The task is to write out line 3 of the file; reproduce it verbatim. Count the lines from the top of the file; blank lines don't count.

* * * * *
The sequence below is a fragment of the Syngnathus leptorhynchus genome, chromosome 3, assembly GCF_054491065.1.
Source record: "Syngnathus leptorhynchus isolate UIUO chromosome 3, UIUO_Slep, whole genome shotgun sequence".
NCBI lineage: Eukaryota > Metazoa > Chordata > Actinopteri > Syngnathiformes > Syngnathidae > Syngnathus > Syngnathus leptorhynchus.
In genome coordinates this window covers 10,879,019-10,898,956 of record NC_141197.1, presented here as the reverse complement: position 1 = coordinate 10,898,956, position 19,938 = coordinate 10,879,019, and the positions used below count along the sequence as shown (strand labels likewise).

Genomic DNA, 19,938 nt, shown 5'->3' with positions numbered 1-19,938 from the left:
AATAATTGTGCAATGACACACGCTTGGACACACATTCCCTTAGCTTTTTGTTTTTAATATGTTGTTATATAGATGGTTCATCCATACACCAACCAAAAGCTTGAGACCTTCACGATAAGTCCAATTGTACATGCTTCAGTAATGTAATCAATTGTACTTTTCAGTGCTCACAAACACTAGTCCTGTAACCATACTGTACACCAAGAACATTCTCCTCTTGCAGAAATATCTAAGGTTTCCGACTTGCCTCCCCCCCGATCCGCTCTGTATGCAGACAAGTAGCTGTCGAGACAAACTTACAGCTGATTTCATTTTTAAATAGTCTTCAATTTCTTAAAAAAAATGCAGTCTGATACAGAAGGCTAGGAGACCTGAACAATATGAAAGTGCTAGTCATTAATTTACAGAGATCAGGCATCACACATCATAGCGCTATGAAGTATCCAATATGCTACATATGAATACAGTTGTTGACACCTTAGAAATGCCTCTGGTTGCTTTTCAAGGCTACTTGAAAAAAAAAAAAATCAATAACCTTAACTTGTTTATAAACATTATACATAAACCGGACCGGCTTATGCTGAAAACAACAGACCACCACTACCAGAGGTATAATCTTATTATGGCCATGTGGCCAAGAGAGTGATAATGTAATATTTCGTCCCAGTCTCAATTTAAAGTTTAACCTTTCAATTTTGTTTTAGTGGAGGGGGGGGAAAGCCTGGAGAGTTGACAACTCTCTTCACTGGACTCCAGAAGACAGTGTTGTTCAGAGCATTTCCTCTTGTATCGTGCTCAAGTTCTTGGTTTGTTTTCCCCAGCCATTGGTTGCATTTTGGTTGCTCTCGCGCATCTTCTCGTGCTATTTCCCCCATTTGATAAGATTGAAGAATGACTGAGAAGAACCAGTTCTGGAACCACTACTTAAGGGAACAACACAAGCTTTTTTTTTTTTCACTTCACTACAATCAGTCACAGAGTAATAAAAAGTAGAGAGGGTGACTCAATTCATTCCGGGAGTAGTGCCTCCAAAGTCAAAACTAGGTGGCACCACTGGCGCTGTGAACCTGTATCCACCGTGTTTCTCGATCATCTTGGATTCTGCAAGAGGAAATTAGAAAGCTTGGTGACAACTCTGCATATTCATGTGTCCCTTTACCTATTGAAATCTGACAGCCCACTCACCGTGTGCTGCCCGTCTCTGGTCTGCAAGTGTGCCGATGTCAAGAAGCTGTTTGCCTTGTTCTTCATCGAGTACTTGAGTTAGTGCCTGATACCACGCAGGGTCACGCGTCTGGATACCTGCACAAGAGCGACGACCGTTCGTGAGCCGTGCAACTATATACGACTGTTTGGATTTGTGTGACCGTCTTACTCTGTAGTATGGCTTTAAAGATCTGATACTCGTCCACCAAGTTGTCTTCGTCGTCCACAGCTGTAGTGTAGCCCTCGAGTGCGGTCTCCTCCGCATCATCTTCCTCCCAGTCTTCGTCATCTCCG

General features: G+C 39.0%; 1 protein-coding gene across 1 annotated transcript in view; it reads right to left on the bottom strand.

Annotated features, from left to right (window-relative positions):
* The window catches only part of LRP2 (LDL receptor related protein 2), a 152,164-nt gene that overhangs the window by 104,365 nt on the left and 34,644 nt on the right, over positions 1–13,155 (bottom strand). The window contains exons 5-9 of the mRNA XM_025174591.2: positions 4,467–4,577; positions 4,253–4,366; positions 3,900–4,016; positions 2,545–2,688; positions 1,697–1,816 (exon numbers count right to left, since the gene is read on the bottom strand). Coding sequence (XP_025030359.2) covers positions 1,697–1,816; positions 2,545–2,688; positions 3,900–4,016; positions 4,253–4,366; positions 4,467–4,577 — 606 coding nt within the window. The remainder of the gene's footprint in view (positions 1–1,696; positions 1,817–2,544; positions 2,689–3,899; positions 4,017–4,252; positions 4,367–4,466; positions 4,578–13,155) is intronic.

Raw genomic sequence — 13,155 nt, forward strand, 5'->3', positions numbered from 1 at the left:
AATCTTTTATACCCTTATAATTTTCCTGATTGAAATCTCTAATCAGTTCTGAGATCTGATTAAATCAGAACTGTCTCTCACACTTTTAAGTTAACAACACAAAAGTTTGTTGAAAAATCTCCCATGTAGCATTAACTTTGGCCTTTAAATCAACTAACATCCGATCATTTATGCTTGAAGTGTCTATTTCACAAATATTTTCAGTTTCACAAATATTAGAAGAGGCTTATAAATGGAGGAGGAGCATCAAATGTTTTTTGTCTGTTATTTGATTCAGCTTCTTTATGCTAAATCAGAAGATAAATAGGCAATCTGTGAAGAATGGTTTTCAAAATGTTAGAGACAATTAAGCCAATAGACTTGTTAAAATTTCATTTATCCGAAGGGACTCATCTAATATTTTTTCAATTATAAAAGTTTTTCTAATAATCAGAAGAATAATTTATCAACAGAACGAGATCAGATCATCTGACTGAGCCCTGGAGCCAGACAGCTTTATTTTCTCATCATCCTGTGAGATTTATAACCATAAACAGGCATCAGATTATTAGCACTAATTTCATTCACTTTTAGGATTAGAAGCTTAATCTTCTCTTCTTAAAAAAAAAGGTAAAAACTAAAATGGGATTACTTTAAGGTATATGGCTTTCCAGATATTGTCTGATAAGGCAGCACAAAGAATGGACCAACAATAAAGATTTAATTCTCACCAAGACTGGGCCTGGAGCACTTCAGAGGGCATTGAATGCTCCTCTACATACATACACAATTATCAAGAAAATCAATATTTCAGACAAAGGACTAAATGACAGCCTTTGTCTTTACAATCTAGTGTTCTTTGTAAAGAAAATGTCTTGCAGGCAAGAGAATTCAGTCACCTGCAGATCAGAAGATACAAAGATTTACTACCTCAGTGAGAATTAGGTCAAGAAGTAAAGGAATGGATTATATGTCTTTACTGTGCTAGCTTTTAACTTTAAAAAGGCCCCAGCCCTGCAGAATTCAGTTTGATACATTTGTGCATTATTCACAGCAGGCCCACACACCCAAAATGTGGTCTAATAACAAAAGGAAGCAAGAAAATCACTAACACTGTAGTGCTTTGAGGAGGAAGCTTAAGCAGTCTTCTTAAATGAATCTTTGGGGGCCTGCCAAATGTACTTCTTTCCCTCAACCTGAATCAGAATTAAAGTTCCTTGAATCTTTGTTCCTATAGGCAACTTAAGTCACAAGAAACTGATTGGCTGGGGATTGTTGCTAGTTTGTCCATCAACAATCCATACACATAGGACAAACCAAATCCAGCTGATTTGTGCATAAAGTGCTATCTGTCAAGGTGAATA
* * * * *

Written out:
NCBI lineage: Eukaryota > Metazoa > Chordata > Actinopteri > Syngnathiformes > Syngnathidae > Syngnathus > Syngnathus leptorhynchus.